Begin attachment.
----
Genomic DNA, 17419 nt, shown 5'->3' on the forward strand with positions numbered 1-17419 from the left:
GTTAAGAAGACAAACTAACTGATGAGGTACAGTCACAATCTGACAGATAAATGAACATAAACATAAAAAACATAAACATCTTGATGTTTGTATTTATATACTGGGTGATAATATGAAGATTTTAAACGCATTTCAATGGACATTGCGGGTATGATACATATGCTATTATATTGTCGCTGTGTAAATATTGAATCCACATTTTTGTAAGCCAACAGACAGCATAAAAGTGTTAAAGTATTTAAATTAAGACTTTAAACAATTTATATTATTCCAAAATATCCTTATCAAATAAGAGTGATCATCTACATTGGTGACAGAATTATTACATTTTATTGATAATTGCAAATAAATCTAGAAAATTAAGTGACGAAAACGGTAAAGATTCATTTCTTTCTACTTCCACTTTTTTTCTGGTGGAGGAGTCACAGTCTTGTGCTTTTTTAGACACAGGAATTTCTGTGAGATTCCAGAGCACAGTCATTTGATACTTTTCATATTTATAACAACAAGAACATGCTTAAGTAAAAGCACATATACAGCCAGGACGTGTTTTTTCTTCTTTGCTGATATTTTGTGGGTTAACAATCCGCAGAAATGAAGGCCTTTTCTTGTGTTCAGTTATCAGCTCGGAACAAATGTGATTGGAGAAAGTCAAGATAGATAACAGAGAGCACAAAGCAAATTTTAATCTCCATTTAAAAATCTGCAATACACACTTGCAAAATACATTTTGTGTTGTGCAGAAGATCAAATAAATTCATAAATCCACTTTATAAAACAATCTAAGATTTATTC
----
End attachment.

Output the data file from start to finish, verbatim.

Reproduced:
Genomic DNA, 17419 nt, shown 5'->3' on the forward strand with positions numbered 1-17419 from the left:
GTTAAGAAGACAAACTAACTGATGAGGTACAGTCACAATCTGACAGATAAATGAACATAAACATAAAAAACATAAACATCTTGATGTTTGTATTTATATACTGGGTGATAATATGAAGATTTTAAACGCATTTCAATGGACATTGCGGGTATGATACATATGCTATTATATTGTCGCTGTGTAAATATTGAATCCACATTTTTGTAAGCCAACAGACAGCATAAAAGTGTTAAAGTATTTAAATTAAGACTTTAAACAATTTATATTATTCCAAAATATCCTTATCAAATAAGAGTGATCATCTACATTGGTGACAGAATTATTACATTTTATTGATAATTGCAAATAAATCTAGAAAATTAAGTGACGAAAACGGTAAAGATTCATTTCTTTCTACTTCCACTTTTTTTCTGGTGGAGGAGTCACAGTCTTGTGCTTTTTTAGACACAGGAATTTCTGTGAGATTCCAGAGCACAGTCATTTGATACTTTTCATATTTATAACAACAAGAACATGCTTAAGTAAAAGCACATATACAGCCAGGACGTGTTTTTTCTTCTTTGCTGATATTTTGTGGGTTAACAATCCGCAGAAATGAAGGCCTTTTCTTGTGTTCAGTTATCAGCTCGGAACAAATGTGATTGGAGAAAGTCAAGATAGATAACAGAGAGCACAAAGCAAATTTTAATCTCCATTTAAAAATCTGCAATACACACTTGCAAAATACATTTTGTGTTGTGCAGAAGATCAAATAAATTCATAAATCCACTTTATAAAACAATCTAAGATTTATTC